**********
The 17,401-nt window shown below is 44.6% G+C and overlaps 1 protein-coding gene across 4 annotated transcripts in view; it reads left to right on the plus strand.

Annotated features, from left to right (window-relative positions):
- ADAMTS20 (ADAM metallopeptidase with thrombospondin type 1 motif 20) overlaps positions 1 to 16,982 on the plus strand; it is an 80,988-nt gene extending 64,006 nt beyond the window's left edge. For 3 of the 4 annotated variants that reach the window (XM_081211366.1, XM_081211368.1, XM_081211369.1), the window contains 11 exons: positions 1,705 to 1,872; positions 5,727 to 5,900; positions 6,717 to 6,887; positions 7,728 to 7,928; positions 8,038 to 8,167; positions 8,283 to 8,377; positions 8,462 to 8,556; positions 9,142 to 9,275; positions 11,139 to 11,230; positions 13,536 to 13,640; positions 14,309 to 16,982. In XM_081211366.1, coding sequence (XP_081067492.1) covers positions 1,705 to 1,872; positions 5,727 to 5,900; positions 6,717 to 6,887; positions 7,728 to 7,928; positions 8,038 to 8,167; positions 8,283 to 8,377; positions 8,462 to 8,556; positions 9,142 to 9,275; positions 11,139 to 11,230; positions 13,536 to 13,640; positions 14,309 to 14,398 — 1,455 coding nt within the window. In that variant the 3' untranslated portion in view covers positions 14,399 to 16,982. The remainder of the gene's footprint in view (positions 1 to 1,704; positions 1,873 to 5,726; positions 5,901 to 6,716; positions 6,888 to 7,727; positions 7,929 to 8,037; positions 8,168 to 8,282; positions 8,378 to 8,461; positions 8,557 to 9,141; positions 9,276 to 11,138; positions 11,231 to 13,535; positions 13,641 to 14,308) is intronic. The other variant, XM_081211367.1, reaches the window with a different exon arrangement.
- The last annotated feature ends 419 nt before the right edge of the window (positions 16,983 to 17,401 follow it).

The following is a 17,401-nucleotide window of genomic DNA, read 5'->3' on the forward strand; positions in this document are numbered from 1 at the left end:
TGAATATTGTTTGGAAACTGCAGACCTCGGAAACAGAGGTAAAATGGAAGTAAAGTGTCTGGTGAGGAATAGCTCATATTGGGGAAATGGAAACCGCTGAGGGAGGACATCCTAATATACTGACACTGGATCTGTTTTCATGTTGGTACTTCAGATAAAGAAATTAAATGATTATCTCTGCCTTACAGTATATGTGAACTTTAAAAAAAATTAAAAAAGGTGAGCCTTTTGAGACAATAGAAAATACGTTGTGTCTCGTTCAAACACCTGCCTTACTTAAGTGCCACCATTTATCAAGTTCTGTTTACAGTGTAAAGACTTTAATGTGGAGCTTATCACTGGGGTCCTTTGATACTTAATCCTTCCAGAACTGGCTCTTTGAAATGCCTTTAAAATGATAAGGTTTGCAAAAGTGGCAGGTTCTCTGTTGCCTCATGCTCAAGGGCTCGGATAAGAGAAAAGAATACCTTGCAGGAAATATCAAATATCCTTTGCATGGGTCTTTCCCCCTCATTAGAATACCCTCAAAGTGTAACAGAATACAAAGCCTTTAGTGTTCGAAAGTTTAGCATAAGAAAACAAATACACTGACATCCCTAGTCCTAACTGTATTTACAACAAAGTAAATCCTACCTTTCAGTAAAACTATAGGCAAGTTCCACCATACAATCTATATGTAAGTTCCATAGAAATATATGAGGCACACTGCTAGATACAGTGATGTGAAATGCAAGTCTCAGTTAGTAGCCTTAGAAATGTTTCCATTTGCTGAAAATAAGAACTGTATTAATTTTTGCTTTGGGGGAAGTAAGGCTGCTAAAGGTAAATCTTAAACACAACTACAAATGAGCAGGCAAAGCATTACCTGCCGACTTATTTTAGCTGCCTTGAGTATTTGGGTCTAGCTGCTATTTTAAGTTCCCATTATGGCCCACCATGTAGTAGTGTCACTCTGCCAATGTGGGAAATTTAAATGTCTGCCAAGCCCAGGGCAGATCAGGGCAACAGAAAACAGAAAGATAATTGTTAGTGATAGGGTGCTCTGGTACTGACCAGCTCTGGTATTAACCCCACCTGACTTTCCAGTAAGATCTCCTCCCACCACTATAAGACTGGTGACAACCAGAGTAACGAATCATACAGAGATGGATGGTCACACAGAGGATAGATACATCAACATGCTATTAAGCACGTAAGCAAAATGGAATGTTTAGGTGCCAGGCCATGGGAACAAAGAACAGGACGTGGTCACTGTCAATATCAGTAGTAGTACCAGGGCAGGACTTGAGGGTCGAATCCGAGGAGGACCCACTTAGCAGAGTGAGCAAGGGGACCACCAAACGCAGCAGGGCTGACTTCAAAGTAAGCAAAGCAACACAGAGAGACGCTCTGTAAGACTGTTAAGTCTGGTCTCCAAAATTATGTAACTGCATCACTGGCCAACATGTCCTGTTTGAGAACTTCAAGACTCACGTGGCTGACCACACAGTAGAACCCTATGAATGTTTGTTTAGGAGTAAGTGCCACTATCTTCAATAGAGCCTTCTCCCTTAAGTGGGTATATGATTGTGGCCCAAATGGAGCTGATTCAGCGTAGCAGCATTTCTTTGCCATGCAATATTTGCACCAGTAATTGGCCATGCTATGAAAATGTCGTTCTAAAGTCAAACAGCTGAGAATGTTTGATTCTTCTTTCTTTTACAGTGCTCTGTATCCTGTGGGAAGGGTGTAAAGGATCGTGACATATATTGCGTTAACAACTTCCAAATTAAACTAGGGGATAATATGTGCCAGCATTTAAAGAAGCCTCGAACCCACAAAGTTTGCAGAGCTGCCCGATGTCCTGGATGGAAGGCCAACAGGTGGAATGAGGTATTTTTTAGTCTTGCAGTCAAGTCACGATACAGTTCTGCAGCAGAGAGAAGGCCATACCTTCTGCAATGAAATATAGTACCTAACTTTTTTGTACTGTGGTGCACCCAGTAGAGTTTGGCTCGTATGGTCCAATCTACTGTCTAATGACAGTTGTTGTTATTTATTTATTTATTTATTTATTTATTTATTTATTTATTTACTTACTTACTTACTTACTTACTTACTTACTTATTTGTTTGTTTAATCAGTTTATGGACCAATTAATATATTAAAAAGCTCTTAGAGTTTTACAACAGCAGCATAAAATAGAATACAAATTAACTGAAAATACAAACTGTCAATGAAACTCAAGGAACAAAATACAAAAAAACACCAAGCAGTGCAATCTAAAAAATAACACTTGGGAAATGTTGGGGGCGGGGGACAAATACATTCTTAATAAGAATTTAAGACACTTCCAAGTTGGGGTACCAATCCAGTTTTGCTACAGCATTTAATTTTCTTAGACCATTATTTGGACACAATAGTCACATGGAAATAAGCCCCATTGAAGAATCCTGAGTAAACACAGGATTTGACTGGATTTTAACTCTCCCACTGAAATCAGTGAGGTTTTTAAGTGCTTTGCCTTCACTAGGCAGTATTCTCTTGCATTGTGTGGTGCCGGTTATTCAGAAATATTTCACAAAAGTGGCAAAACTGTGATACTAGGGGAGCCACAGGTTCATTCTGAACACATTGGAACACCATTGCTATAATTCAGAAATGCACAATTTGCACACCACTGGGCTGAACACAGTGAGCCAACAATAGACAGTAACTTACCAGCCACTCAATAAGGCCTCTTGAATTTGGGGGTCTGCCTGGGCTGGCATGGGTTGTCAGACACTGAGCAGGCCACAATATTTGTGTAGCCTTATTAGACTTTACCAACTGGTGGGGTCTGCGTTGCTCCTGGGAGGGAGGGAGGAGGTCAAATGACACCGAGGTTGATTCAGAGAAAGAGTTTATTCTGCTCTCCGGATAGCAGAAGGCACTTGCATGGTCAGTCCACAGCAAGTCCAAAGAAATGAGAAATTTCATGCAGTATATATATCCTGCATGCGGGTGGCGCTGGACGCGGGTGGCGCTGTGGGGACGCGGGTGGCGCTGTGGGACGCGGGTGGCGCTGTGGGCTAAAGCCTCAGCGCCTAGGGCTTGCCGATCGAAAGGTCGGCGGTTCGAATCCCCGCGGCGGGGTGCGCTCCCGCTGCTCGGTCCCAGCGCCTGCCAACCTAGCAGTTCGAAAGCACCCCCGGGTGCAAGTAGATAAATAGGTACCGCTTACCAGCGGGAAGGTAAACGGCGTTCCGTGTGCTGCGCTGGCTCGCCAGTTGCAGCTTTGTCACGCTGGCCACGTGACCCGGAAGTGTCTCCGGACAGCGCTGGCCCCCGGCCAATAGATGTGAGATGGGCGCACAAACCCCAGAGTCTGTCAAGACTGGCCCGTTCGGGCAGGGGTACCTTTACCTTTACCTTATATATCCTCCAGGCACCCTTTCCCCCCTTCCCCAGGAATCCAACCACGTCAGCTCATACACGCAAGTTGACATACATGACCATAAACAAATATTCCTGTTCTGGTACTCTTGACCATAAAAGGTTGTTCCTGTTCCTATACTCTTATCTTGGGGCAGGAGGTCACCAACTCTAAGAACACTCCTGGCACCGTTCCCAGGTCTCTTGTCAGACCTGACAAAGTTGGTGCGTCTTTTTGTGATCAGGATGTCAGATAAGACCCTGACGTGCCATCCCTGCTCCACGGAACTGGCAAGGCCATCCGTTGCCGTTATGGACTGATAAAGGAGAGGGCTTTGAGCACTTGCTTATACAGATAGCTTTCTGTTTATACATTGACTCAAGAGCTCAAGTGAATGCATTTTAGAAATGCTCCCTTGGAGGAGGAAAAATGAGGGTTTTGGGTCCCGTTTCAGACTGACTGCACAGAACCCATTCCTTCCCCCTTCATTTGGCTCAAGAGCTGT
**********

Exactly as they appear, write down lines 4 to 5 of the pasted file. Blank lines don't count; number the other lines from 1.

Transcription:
- The last annotated feature ends 419 nt before the right edge of the window (positions 16,983 to 17,401 follow it).

The following is a 17,401-nucleotide window of genomic DNA, read 5'->3' on the forward strand; positions in this document are numbered from 1 at the left end: